Once you are clear about the rules and realize 'WTF? this is weird, nothing much to jot down for a setup is coming to mind so I guess I should jump into the questions before they call time to try and grab a few points', you go with the basic rule driven and POE approach. Basically the fall back brute force method when none of the typical strategies seem to be working to get you anywhere for some reason but you want to bubble something in the credited ovals!
That means instead of staring at the page in confusion while the clock ticks, jump in applying the basic rules and few obvious deductions to the questions and answer choices to do it like a Pro possibly also scrapped for time since it is the last game of the section, and look for shortcuts that might be/are right in front of your face since time is running out soon.
# 18: easy with rule driven POE
# 19: F'k! got rid of A and B easily but now am feeling screwed, make a bunch of brute force hypos or move forward and try to come back if I have time? hmm
# 20: Super easy, that's the most obvious deduction of the game and is a no brainer point to get, bubble in the answer before they call pencils down!
# 21: Process of elimination using the basic rules works to quickly dump (B), (D) & (E), then brute force hypo and/or review/spot check the rules and deductions made during the setup time to try to get it done fast, but maybe double check a minute or so later if you are one of the people that finishes game sections with time to spare and want to put your final answer tentatively on hold.
# 22: Plug in the local condition from the stem and make a partial hypo using the rules really quickly. N O S in the first year, P & T don't so they have to appear in year two and 2 more times in years 3 through 5 without being in 3 consecutive years. So, with the stated numerical distribution parameters (don't need to have figured out the pattern combos to conclude this), they both have to participate in year 5, bubble answer choice (D) and move on really fast.
# 23: Another local question stem. Make a hypo, plug in that info then apply the given rules focusing on the impact it has on distribution. P is not in year 1, so it must be in year 2 and therefore cannot be in year 3 because that would make it appear 3 years in a row. Not that many steps of analysis and you determine the credited answer choice fast.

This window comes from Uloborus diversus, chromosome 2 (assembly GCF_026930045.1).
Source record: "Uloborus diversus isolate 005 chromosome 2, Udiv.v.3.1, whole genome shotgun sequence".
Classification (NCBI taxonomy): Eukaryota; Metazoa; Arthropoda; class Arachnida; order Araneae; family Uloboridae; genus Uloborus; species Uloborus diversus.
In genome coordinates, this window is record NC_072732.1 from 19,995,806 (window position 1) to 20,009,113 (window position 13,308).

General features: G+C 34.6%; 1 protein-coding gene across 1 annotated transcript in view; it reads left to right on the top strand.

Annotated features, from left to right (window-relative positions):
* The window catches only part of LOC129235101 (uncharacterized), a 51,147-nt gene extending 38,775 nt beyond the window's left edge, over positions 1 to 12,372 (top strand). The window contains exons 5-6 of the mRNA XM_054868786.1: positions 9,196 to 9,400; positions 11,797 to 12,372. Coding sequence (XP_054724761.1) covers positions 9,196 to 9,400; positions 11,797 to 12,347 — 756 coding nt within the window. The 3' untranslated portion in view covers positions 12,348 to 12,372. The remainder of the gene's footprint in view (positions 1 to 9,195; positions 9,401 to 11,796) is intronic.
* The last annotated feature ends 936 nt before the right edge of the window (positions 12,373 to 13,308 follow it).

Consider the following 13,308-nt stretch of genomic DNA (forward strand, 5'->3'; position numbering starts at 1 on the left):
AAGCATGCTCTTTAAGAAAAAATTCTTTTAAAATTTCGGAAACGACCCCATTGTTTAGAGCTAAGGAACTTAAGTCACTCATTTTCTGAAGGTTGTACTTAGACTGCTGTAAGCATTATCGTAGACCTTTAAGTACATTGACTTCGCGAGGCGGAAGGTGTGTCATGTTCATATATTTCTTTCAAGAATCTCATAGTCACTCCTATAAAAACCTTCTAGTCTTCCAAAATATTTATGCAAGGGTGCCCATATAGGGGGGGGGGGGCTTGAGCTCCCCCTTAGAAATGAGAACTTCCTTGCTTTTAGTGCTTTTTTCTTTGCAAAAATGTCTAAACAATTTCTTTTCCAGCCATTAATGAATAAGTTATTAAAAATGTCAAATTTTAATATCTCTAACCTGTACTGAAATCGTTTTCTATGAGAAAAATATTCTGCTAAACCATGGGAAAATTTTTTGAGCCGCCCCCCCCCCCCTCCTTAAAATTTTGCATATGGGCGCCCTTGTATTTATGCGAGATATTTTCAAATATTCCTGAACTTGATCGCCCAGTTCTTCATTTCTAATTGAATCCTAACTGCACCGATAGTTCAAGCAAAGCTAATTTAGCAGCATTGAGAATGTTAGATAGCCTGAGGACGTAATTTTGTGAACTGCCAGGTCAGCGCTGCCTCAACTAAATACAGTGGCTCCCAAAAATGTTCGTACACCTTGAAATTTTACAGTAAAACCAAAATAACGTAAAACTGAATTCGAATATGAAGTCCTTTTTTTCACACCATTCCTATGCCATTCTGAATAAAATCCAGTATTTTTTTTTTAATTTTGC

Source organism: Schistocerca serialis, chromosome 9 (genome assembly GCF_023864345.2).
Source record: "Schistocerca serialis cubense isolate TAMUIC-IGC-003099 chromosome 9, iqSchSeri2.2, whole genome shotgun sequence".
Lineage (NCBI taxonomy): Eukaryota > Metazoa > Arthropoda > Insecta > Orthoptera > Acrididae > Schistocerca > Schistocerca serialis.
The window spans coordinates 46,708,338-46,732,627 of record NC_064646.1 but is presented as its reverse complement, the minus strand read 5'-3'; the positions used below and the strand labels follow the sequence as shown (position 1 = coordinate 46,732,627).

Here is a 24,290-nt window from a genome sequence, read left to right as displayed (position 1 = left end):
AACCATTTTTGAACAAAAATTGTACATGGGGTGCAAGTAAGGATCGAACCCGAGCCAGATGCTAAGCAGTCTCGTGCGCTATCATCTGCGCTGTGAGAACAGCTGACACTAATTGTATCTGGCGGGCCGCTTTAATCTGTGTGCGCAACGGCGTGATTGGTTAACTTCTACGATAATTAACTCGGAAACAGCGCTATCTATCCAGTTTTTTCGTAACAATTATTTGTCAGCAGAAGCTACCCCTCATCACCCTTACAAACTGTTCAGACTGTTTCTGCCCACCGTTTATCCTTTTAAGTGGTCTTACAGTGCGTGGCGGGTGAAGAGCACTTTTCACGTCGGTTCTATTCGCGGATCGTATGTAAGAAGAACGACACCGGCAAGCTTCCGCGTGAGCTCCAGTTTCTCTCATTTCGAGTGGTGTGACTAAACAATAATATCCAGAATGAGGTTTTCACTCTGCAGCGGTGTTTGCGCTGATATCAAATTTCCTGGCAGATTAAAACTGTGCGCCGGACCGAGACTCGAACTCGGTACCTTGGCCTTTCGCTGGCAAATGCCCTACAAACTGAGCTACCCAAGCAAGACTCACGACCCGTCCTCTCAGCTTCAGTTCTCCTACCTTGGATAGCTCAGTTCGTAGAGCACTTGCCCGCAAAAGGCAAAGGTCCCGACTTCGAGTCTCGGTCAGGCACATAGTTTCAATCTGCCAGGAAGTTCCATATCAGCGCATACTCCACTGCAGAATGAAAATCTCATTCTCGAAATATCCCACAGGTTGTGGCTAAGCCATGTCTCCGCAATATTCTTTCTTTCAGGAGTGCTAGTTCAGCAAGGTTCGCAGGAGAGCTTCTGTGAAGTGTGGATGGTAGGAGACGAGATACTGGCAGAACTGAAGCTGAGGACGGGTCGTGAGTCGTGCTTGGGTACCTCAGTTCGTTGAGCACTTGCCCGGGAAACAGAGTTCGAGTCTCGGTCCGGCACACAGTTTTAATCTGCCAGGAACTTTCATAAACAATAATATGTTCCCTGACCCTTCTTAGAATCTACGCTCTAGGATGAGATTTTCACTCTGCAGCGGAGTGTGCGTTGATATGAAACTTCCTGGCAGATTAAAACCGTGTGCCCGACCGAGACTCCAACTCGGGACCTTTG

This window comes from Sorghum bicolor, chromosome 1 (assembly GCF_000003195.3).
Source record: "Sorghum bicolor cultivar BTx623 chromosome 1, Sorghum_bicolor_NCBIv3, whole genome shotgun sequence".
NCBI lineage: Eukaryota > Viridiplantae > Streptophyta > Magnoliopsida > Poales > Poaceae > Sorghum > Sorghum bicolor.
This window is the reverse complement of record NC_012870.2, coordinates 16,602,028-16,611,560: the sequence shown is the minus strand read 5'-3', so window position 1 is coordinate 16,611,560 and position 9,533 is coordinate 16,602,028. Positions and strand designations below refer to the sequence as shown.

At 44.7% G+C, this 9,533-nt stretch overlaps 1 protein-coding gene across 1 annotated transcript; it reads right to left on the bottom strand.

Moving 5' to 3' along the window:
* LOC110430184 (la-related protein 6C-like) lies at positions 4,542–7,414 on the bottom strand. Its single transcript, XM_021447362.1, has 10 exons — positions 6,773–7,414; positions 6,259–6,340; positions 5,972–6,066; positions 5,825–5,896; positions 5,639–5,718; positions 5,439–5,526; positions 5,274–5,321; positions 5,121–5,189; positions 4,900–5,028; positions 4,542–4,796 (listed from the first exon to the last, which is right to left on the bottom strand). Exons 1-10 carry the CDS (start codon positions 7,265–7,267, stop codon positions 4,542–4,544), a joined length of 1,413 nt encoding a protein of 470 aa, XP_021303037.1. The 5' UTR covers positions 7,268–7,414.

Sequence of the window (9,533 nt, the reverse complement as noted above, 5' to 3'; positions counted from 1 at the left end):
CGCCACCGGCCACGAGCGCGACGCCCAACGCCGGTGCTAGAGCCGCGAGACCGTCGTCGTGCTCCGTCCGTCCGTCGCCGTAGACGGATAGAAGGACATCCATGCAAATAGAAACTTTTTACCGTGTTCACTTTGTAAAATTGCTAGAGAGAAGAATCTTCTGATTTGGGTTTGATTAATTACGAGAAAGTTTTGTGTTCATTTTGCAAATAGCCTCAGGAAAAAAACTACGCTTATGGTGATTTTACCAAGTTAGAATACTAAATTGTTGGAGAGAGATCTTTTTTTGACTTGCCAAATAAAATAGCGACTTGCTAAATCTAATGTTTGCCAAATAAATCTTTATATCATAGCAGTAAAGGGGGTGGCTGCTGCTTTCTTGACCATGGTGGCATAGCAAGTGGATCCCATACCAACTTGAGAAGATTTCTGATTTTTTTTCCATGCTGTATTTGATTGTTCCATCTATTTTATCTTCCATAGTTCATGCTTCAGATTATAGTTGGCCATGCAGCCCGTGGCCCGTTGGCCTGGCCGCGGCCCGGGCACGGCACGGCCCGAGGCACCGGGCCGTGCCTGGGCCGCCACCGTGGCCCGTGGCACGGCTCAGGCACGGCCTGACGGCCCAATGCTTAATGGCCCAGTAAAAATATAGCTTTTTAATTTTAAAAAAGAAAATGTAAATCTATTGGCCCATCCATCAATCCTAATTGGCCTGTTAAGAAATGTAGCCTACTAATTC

# 24: Run with the local info apply the rules and scratch out a quick partial hypo. Neither P nor T in year 1 so they must be in year 2. Due to the prohibition of participating 3 years in a row and the obvious deduction that each clan participates 3 times per 5 year cycle, P & T have to participate in the 5th year, thus giving you the credited answer choice.
If you have time to spare after #24 to revisit difficult questions you were uncertain about, namely #19, notice that the question stem of #24 (by itself, no brain power involved if you look for shortcuts) gives you the credited answer choice for # 19 that you may have wanted to go back and double check since it seemed like a big time trap. If you didn't figure it out for POE purposes on # 21, the stem of #24 alone eliminates (E) for that question.
Question #'s 19 and 21 are the two time trap show stoppers of this game people stop and get stuck on that wastes most of the remaining time they have for the game/section but both of them are shortcutted very easily with work from other easier questions along with the question stem of #24. Most of what is required to see and do this to not only be able to address all 7 questions, but also to use that extra minute or so to review and get the two hardest question correct is good time management and reuse of work/analysis from other questions.
You never need to know the set of distribution combinations the variables must abide by to get down and dirty to race through this game.

Thank you very much for the response, Jeffort! Your explanations helped a lot!